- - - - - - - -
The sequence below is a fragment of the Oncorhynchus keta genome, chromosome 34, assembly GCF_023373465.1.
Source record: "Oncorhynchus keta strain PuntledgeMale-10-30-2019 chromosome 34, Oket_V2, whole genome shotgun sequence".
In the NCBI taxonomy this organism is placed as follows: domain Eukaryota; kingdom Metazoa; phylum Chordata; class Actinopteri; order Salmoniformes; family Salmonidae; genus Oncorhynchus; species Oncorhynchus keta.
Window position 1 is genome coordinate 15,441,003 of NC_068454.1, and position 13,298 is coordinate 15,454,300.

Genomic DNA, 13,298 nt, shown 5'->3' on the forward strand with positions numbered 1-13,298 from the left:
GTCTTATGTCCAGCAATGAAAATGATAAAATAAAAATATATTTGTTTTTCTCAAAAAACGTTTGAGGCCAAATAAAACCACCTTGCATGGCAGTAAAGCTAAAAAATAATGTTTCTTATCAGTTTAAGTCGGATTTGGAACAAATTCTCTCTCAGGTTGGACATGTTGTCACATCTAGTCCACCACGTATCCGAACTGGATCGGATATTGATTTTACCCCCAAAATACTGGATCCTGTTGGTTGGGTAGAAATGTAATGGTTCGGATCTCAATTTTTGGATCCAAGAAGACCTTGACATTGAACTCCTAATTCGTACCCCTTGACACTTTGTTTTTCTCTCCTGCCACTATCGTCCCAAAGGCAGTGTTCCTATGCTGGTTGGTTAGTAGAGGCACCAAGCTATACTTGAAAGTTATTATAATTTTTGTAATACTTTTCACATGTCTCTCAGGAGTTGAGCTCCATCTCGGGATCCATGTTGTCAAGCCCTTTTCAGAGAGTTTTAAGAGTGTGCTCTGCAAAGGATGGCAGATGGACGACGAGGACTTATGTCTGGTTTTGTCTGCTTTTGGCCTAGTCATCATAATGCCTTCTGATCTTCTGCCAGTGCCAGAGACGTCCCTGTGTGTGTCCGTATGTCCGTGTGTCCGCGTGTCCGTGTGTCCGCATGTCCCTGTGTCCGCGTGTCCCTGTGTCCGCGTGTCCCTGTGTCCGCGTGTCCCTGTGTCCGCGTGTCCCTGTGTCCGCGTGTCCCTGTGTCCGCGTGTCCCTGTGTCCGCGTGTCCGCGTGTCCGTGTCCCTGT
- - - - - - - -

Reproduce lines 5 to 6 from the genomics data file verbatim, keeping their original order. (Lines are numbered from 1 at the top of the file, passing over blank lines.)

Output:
Genomic DNA, 13,298 nt, shown 5'->3' on the forward strand with positions numbered 1-13,298 from the left:
GTCTTATGTCCAGCAATGAAAATGATAAAATAAAAATATATTTGTTTTTCTCAAAAAACGTTTGAGGCCAAATAAAACCACCTTGCATGGCAGTAAAGCTAAAAAATAATGTTTCTTATCAGTTTAAGTCGGATTTGGAACAAATTCTCTCTCAGGTTGGACATGTTGTCACATCTAGTCCACCACGTATCCGAACTGGATCGGATATTGATTTTACCCCCAAAATACTGGATCCTGTTGGTTGGGTAGAAATGTAATGGTTCGGATCTCAATTTTTGGATCCAAGAAGACCTTGACATTGAACTCCTAATTCGTACCCCTTGACACTTTGTTTTTCTCTCCTGCCACTATCGTCCCAAAGGCAGTGTTCCTATGCTGGTTGGTTAGTAGAGGCACCAAGCTATACTTGAAAGTTATTATAATTTTTGTAATACTTTTCACATGTCTCTCAGGAGTTGAGCTCCATCTCGGGATCCATGTTGTCAAGCCCTTTTCAGAGAGTTTTAAGAGTGTGCTCTGCAAAGGATGGCAGATGGACGACGAGGACTTATGTCTGGTTTTGTCTGCTTTTGGCCTAGTCATCATAATGCCTTCTGATCTTCTGCCAGTGCCAGAGACGTCCCTGTGTGTGTCCGTATGTCCGTGTGTCCGCGTGTCCGTGTGTCCGCATGTCCCTGTGTCCGCGTGTCCCTGTGTCCGCGTGTCCCTGTGTCCGCGTGTCCCTGTGTCCGCGTGTCCCTGTGTCCGCGTGTCCCTGTGTCCGCGTGTCCCTGTGTCCGCGTGTCCGCGTGTCCGTGTCCCTGT